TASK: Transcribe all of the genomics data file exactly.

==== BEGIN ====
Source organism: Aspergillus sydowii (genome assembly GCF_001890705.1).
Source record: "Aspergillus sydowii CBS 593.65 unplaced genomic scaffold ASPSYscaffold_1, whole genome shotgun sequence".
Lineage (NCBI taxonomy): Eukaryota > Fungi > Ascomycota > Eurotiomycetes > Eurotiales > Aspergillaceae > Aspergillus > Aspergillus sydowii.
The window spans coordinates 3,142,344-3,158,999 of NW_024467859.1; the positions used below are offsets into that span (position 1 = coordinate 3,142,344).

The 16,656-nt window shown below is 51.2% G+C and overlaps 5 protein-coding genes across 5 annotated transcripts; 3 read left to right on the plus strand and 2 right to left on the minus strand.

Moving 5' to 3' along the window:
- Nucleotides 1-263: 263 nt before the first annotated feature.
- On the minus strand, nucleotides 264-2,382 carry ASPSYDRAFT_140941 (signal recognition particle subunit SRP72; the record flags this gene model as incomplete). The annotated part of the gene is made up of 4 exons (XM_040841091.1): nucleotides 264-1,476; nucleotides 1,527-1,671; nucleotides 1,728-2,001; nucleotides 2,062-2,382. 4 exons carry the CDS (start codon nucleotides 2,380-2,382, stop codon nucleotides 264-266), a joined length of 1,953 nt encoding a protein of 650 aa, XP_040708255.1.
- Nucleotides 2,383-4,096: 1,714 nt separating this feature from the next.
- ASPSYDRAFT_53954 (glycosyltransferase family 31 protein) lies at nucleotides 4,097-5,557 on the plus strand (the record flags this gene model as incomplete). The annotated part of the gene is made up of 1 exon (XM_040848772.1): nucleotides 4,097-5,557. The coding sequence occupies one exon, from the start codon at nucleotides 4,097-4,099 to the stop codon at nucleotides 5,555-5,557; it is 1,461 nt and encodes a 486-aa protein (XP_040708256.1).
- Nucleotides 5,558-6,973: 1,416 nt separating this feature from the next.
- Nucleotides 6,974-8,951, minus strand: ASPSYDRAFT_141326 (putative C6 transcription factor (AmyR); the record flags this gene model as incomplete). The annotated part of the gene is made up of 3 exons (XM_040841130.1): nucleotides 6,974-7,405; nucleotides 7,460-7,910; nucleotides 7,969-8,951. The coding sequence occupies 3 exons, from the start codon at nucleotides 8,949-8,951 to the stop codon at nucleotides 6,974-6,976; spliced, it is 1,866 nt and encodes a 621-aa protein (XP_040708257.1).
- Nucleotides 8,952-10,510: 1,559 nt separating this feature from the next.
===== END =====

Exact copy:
Source organism: Aspergillus sydowii (genome assembly GCF_001890705.1).
Source record: "Aspergillus sydowii CBS 593.65 unplaced genomic scaffold ASPSYscaffold_1, whole genome shotgun sequence".
Lineage (NCBI taxonomy): Eukaryota > Fungi > Ascomycota > Eurotiomycetes > Eurotiales > Aspergillaceae > Aspergillus > Aspergillus sydowii.
The window spans coordinates 3,142,344-3,158,999 of NW_024467859.1; the positions used below are offsets into that span (position 1 = coordinate 3,142,344).

The 16,656-nt window shown below is 51.2% G+C and overlaps 5 protein-coding genes across 5 annotated transcripts; 3 read left to right on the plus strand and 2 right to left on the minus strand.

Moving 5' to 3' along the window:
- Nucleotides 1-263: 263 nt before the first annotated feature.
- On the minus strand, nucleotides 264-2,382 carry ASPSYDRAFT_140941 (signal recognition particle subunit SRP72; the record flags this gene model as incomplete). The annotated part of the gene is made up of 4 exons (XM_040841091.1): nucleotides 264-1,476; nucleotides 1,527-1,671; nucleotides 1,728-2,001; nucleotides 2,062-2,382. 4 exons carry the CDS (start codon nucleotides 2,380-2,382, stop codon nucleotides 264-266), a joined length of 1,953 nt encoding a protein of 650 aa, XP_040708255.1.
- Nucleotides 2,383-4,096: 1,714 nt separating this feature from the next.
- ASPSYDRAFT_53954 (glycosyltransferase family 31 protein) lies at nucleotides 4,097-5,557 on the plus strand (the record flags this gene model as incomplete). The annotated part of the gene is made up of 1 exon (XM_040848772.1): nucleotides 4,097-5,557. The coding sequence occupies one exon, from the start codon at nucleotides 4,097-4,099 to the stop codon at nucleotides 5,555-5,557; it is 1,461 nt and encodes a 486-aa protein (XP_040708256.1).
- Nucleotides 5,558-6,973: 1,416 nt separating this feature from the next.
- Nucleotides 6,974-8,951, minus strand: ASPSYDRAFT_141326 (putative C6 transcription factor (AmyR); the record flags this gene model as incomplete). The annotated part of the gene is made up of 3 exons (XM_040841130.1): nucleotides 6,974-7,405; nucleotides 7,460-7,910; nucleotides 7,969-8,951. The coding sequence occupies 3 exons, from the start codon at nucleotides 8,949-8,951 to the stop codon at nucleotides 6,974-6,976; spliced, it is 1,866 nt and encodes a 621-aa protein (XP_040708257.1).
- Nucleotides 8,952-10,510: 1,559 nt separating this feature from the next.